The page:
Tesoro 360 is new software for Tesoro, and the Gram XS is one of the first supported products. Opening it up, you get a welcome screen that allows you to cycle through any compatible products you have connected.
Hitting the Quick Start option takes you to a basic lighting screen, where you have nine different colour options. The settings here apply automatically and very quickly, and profile switches made on the keyboard are reflected immediately in the software and vice versa.
You’ll find the four profiles along the top, and clicking any one of them will bring up the Advanced menu (or just click the Advanced button); I’m not really sure the initial Quick Start option is necessary, as its functionality is replicated here with only a tad more complexity. It also adds a second tab for custom lighting settings where you have deeper control of the effects and can also layer them and group them per-key. However, the multi-layer programming didn’t work properly for me, failing on occasion to respond to colour changes.
The actual quality of the lighting varies based on what you’re looking for. The speed and smoothness of transitions are both good, but some colours aren’t quite where they should be. White is often hard to get right, and here it’s on the blue side. The lower symbols, where used, also receive a lot less light despite the clear housing beneath.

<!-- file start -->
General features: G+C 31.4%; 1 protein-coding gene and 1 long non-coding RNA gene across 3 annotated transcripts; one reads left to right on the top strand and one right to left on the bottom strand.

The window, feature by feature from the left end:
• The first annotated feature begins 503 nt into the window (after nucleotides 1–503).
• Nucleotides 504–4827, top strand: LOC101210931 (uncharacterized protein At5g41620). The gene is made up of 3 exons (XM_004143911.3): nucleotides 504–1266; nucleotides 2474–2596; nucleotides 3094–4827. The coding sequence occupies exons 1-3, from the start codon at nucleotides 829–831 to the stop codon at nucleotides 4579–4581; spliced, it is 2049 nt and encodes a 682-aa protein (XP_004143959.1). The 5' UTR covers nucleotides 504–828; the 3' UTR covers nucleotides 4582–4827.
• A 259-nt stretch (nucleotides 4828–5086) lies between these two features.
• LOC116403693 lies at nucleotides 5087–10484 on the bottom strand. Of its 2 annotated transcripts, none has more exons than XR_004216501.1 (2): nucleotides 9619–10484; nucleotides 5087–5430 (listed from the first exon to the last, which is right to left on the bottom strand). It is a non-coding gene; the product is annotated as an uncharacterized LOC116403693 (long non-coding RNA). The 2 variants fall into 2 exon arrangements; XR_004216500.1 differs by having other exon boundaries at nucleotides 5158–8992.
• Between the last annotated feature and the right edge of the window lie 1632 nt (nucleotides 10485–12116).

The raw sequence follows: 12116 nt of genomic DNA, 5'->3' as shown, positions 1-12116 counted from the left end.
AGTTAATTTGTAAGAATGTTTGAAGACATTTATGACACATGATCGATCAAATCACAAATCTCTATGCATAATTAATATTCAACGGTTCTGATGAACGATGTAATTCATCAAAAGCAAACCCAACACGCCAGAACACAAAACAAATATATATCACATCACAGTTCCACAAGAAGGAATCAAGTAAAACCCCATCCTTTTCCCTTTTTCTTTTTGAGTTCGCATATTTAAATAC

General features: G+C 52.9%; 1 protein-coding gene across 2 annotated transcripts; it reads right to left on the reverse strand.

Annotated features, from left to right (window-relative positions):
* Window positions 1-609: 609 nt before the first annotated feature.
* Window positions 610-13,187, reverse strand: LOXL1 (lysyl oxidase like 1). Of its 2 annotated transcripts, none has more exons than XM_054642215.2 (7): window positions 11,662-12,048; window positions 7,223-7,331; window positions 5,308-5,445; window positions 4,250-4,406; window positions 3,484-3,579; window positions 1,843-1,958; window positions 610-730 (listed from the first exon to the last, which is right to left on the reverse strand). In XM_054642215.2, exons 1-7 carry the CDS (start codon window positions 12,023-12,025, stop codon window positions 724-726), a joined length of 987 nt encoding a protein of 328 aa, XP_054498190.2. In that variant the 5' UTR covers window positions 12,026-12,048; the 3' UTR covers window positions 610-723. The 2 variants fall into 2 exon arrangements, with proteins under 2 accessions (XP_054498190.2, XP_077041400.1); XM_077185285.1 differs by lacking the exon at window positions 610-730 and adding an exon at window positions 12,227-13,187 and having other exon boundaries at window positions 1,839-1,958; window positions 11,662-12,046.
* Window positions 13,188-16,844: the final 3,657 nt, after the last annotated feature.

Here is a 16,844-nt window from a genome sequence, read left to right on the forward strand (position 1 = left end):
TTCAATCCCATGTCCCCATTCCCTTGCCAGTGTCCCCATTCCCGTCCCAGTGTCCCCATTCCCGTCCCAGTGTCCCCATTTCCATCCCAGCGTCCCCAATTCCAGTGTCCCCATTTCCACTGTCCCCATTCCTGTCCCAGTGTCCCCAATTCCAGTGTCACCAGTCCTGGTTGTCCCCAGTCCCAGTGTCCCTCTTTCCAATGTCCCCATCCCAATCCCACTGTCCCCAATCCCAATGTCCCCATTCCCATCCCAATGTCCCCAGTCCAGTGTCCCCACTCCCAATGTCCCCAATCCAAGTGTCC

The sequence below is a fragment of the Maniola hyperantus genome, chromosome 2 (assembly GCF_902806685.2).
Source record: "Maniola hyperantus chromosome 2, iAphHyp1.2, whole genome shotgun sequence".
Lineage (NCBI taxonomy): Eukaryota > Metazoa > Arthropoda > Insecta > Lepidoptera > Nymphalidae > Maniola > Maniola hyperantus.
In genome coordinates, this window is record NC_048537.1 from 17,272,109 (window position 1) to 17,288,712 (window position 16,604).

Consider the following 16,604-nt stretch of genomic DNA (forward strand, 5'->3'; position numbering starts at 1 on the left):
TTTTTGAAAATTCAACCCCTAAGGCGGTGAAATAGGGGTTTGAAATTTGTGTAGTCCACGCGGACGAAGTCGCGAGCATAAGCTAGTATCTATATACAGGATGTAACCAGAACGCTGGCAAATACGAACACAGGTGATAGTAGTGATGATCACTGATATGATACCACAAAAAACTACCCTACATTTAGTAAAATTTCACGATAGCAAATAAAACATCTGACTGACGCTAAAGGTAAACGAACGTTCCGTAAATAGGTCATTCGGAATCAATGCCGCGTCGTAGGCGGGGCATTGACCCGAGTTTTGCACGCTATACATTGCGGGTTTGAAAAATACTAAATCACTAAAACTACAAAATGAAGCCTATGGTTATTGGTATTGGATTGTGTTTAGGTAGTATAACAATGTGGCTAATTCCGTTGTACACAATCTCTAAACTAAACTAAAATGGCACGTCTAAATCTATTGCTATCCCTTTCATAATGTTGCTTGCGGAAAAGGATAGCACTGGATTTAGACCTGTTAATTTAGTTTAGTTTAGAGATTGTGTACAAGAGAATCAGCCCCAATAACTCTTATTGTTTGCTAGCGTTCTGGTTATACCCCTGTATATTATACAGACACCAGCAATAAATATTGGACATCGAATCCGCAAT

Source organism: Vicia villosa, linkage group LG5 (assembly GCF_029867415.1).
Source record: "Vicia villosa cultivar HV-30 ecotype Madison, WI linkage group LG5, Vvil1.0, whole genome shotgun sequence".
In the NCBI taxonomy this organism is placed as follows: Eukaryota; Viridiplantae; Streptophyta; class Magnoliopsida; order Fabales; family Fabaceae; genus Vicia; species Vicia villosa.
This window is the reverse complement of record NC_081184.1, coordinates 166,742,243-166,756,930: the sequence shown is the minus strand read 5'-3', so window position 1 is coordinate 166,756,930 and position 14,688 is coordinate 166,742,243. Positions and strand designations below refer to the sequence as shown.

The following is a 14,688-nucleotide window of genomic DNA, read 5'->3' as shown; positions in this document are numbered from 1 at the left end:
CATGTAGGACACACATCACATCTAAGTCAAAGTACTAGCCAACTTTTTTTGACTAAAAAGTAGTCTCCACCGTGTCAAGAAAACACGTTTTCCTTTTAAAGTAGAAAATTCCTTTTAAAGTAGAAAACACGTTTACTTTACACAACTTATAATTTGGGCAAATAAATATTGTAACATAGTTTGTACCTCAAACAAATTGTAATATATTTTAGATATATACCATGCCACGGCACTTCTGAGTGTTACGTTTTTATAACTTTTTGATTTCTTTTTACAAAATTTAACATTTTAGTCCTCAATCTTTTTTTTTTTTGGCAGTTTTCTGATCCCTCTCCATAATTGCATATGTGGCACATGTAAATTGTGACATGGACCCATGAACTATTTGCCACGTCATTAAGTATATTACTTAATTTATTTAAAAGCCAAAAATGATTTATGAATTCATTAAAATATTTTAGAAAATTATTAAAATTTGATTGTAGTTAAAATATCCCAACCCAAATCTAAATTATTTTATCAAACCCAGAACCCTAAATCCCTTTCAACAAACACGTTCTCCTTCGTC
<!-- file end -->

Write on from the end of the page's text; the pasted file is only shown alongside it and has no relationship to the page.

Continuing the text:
The Assignment screen presents a button map, and clicking a button brings up a drop-down menu of available custom functions, which include program launching, Windows functions, media keys, mouse commands, and macros. Macro recording offers all four playback options and all three methods of recording (or not) delays, which is a bonus, and the recorder itself is responsive and functional. Saving settings to the board only takes a few moments, and afterwards keys with custom commands applied are helpfully highlighted in purple.
I can certainly see the appeal of a low-profile mechanical keyboard; once you get used to not having to step up or down as you move between rows of keys, it’s a real treat. I said as much in my review of the SteelSeries Apex M800, too. However, the Tesoro Gram XS is a miss for me. The switches just aren’t quite up to scratch – this applies only to the Blue ones, of course – and the software, too, while an improvement for Tesoro, still has a few bugs and lacks the polish (understandably) of the suites of larger competitors. Tesoro is on the right track here in many ways, and I applaud the pursuit of more unique designs, but the Gram XS needs a few tweaks to become a real winner.
September 16 2019 | 14:00